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Review of COVID-19 Impacts on Seafarers

As the novel coronavirus called COVID-19, which has been spreading uncontrollably and sweeping across the globe since it had been shown up in Wuhan, China in December 2019, has affected the maritime sector which constitutes a large part of global trade as is the case with national economy and business. Despite the fact that ships encounter disruptions whilst putting in ports, loading, and unloading operations and administrative transactions, the continuity of maritime transportation is of capital importance for the purveyance of food and medical supplies. There are certain regulations and practices that should be taken into account both in terms of seafarers and ship owners during the pandemic process in which ships will continue operations.


In the following days after the first COVID-19 case was detected in Turkey, several administrative measures for maritime transport have been announced by the Minister of Transport and Infrastructure. The first obligation for the ships which were planning to put in any Turkish ports was to make harbor notifications to the port authorities 48 hours before the ships to enter the Turkish port. It was decided that the ships should be investigated by the Coast Health Inspection Center in terms of the crew that joined the ship in the last 14 days and the last 10 ports the ship touched at. According to this decision, in case of the ship's contact history with any of the risky countries determined by the ministry was detected, the coastal health officials completed the ship's health checks in the meantime and if the certificate of conformity was issued, the ship was allowed to contact with outside. In this regard, the coast health team go onboard firstly, all crew and passengers are examined in pandemic inspection, and in the event of case finding, a 14-day quarantine shall be applied. On 22.04.2020, the General Directorate of Maritime Affairs announced that it was instructed to provide convenience in the changes to be made as to quarantine decisions, considering that the seafarers are key-workers likewise the ILO has stated. If the ship is given free pratique, the bridge was disinfected by the agency of the ship, and then the harbor pilot was taken to the ship. The crew on the incoming ships to the Turkish ports were not allowed to leave the ship in accordance with the quarantine restrictions imposed by several Turkish port authorities. In that process, Turkish citizen seafarers who have needed to leave the ship due to personnel change are transported to the quarantine centers for 14 days with patient transport ambulances and were allowed to leave only after the 14-day quarantine period. In order to protect the seafarers and port personnel by minimizing the contact, it was decided to extend the validity period of seafarers' certificates, such as STCW, identity cards, up to 3 (three) months from the expiration date and to receive applications only through the electronic system.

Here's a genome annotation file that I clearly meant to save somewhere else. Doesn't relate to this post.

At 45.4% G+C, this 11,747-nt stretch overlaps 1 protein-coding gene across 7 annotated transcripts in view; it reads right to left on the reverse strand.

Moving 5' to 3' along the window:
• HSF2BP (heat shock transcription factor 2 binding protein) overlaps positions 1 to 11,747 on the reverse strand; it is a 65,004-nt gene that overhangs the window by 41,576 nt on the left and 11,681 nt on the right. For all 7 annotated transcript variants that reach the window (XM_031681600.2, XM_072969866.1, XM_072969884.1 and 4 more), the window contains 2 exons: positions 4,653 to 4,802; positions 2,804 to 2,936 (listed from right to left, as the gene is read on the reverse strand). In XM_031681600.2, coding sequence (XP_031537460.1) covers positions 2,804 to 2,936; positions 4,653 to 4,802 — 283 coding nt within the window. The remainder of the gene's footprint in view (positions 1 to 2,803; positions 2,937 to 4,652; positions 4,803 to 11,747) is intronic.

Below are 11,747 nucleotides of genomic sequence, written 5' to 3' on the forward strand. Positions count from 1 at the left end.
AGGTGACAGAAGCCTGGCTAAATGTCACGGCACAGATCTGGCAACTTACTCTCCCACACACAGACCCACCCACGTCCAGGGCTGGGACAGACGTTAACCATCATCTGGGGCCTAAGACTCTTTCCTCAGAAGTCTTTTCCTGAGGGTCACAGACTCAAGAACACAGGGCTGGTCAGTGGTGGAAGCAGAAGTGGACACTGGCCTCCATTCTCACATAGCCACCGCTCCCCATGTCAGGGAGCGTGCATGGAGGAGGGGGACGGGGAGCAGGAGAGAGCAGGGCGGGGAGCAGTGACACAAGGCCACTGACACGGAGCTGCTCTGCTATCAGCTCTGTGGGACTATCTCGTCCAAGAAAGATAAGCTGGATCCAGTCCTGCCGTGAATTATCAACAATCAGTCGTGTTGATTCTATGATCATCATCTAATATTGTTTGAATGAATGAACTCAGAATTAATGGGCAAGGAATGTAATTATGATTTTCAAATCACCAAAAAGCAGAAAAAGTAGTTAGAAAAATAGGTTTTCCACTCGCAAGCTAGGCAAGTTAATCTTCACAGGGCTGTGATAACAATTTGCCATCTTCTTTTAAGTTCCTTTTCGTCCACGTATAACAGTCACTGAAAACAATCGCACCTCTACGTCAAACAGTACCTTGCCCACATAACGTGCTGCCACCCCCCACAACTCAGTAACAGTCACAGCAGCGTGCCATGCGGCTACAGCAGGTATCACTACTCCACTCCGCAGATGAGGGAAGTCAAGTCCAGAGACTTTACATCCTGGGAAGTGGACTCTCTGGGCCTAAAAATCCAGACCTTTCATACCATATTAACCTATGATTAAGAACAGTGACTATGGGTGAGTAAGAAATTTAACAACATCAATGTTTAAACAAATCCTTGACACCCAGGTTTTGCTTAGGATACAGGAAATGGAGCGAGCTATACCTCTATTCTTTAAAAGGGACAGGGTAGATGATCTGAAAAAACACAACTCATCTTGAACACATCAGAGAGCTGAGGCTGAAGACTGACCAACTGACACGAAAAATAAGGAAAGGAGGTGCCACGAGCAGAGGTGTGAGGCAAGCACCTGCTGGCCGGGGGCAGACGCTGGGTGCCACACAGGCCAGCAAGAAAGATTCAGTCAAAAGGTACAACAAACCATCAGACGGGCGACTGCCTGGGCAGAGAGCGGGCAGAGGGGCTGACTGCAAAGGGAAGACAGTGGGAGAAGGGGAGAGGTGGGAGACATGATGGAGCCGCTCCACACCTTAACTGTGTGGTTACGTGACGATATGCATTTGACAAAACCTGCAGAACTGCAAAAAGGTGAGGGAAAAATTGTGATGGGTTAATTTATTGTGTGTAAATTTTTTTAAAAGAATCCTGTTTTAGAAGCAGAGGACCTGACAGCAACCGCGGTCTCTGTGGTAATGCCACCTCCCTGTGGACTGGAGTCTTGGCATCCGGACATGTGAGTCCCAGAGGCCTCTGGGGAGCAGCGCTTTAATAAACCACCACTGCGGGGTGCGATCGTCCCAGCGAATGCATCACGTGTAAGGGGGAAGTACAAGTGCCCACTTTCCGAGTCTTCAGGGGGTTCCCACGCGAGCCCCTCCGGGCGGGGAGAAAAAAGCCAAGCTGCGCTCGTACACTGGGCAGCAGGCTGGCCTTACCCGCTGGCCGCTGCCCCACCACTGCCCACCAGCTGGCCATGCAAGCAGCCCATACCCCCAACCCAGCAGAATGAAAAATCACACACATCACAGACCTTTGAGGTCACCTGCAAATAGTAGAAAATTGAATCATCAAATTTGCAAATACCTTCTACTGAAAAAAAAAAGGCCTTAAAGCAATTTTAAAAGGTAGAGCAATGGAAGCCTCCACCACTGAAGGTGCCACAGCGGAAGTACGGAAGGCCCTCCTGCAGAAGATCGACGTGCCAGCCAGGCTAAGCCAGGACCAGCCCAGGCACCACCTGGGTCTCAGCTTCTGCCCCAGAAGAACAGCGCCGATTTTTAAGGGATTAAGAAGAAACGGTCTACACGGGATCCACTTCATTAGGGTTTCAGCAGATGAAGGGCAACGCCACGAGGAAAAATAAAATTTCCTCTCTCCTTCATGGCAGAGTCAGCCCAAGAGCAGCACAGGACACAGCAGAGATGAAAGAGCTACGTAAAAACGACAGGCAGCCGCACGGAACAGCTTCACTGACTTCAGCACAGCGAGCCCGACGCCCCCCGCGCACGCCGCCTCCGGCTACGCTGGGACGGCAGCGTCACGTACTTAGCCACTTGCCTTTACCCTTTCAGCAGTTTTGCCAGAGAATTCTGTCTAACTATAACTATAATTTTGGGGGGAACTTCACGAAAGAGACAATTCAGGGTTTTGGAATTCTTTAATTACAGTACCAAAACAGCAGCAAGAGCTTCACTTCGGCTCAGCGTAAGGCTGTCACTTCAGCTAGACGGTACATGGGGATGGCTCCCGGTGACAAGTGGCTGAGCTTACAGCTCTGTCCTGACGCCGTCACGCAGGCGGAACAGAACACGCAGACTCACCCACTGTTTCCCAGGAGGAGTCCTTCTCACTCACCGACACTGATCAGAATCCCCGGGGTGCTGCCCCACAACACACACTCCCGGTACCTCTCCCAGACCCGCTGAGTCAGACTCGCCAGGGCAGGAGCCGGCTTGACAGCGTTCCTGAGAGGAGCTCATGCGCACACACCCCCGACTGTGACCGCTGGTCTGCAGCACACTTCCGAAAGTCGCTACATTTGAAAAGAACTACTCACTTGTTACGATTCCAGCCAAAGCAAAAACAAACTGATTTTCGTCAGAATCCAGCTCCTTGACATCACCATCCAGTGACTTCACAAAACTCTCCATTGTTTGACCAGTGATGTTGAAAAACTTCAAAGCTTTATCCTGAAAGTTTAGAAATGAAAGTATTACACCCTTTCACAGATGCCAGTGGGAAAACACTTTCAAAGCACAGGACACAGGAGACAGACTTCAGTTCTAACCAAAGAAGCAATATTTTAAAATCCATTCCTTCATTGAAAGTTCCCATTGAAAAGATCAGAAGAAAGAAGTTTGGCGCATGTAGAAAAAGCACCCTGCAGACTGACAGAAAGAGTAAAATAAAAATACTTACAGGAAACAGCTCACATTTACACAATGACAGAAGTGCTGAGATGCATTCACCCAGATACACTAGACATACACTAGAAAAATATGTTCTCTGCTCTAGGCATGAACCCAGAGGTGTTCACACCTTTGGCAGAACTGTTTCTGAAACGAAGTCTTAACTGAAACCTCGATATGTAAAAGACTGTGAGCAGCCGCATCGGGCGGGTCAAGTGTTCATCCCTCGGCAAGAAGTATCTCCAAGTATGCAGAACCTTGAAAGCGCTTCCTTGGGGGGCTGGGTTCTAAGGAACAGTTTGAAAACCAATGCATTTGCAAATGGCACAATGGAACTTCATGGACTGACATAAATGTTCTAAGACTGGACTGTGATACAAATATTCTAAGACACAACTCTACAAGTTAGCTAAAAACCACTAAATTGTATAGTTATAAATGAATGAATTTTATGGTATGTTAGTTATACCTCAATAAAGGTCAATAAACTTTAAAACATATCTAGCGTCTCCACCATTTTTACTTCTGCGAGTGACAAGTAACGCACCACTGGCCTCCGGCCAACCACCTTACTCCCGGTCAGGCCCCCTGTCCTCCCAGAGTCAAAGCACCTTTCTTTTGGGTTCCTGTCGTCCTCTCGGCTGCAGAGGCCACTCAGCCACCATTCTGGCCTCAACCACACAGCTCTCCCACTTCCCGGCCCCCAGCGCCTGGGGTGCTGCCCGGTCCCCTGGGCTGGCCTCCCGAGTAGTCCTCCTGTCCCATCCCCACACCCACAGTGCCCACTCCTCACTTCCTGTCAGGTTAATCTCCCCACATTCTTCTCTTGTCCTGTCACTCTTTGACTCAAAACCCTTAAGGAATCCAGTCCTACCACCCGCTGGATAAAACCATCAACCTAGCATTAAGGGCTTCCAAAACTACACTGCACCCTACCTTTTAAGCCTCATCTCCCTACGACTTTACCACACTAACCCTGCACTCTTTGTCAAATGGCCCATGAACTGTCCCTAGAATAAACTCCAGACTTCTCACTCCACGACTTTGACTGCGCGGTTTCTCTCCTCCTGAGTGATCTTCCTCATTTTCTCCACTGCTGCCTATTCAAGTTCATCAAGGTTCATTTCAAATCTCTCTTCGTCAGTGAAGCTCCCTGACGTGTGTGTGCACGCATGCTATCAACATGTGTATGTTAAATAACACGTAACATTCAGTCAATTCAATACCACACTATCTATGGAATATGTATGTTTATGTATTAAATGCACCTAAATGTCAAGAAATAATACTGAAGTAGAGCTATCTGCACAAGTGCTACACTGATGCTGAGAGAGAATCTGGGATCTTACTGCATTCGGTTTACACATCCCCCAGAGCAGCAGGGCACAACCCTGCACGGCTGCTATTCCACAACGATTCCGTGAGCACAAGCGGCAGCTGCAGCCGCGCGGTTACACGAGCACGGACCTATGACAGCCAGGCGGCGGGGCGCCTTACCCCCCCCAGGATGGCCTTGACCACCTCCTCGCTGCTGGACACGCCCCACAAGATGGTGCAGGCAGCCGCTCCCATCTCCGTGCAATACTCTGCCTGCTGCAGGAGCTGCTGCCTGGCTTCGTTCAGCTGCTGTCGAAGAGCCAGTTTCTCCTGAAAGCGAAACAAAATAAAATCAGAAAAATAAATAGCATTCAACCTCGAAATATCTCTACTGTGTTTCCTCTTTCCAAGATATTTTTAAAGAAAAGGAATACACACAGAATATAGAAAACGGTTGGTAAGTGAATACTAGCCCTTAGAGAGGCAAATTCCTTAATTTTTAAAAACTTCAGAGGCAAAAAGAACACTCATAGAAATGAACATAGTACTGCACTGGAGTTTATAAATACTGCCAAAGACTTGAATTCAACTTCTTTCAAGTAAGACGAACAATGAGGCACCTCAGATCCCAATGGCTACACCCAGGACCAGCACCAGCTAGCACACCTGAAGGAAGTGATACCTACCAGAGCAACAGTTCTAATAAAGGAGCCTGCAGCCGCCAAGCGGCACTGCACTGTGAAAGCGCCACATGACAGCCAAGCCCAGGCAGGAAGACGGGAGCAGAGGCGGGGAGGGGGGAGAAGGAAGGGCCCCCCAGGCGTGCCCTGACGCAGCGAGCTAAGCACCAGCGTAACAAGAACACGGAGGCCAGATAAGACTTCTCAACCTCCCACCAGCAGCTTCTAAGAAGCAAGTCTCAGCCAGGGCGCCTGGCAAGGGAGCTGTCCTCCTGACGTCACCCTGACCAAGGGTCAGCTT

Most of these administrative measures, implemented in coordination with the General Directorate of Maritime Affairs and the Ministry of Transportation, were removed by entering the normalization process as of 01.06.2020. However, it is understood from the public statements that the measures might be put into practice again if there is a serious increase in the number of cases such as the second wave of epidemics.


In addition to the general measures mentioned above, it is observed in both the statements of the Ministry of Transport and the bulletins published by international organizations that the necessity of taking strict measures to protect seafarers’ health by ship owners and agents is emphasized. Seafarers’ rights are set out in the ILO’s MLC, 2006, which establishes minimum requirements for almost all aspects of working conditions for seafarers, such as conditions of employment, hours of work and rest, accommodation, food, health protection, medical care. In accordance with the provisions of these contracts and due to the risks raised by the pandemic, in addition to measures taken by the administrations to prevent the seafarers from being affected by the Coronavirus, the employer must provide protective equipment, explain the risks that seafarers may encounter on the ship and take other protective measures within the scope of the obligation to protect the health and safety of the employee.


There is no consensus concerning the protective measures and equipment to be taken against the coronavirus on board and there are separate regulations in each country. In consequence, a joint statement issued by the Officers of the Special Tripartite Committee of the Maritime Labour Convention (MLC, 2006) and stressed that clear directions should be given to port authorities and local health authorities to enable ships to continue trading, and to enable the swift disembarkation and repatriation of crew members. (https://www.ilo.org/wcmsp5/groups/public/---ed_norm/---normes/documents/statement/wcms_740130.pdf) ILO Director-General Guy Ryder has asked governments “to ensure that, in these challenging times, seafarers are adequately protected from the COVID-19 pandemic, have access to medical care, and can travel to and from their ships, as necessary, in order to continue to play their crucial role”.